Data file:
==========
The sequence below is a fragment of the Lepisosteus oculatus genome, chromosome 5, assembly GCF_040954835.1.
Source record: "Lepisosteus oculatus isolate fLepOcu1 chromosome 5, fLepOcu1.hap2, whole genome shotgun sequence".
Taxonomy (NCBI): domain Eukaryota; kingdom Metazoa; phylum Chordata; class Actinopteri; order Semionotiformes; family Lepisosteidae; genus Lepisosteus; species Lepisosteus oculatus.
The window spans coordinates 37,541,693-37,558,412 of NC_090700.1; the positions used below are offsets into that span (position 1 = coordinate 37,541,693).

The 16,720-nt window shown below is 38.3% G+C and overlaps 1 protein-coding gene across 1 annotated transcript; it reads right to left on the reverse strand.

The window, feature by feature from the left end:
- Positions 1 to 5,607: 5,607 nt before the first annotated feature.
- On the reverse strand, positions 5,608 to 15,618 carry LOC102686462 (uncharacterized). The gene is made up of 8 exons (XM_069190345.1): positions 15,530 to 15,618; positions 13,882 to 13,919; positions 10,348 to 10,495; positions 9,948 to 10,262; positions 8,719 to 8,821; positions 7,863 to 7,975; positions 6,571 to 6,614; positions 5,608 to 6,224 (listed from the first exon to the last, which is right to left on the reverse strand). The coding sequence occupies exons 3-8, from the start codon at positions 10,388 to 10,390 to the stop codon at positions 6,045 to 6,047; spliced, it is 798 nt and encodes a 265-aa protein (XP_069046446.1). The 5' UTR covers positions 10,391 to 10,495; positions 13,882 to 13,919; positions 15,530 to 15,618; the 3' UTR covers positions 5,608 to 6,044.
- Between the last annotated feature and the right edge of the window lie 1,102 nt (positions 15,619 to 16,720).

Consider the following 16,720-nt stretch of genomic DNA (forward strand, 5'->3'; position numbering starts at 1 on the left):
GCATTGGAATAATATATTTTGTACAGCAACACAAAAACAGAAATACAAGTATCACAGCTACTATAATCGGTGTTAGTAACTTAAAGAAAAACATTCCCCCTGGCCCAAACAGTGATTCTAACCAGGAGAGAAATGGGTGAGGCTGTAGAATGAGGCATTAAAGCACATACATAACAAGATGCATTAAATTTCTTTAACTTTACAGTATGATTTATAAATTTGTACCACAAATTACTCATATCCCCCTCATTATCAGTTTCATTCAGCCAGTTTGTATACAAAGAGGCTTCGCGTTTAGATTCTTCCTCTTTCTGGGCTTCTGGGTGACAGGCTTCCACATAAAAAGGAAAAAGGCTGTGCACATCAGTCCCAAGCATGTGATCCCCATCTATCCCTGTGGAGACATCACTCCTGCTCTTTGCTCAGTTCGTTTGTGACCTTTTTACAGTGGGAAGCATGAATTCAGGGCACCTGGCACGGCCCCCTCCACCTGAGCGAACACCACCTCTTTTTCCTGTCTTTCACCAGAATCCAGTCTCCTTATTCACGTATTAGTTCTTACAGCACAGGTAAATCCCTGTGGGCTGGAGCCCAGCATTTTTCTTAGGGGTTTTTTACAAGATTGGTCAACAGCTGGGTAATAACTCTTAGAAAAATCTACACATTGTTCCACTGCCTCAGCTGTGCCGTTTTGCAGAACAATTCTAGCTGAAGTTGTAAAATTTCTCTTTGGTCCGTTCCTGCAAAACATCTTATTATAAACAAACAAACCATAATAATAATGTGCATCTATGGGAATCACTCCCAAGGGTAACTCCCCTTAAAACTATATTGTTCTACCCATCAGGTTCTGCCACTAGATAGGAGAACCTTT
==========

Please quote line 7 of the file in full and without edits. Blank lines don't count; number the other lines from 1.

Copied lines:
- Positions 1 to 5,607: 5,607 nt before the first annotated feature.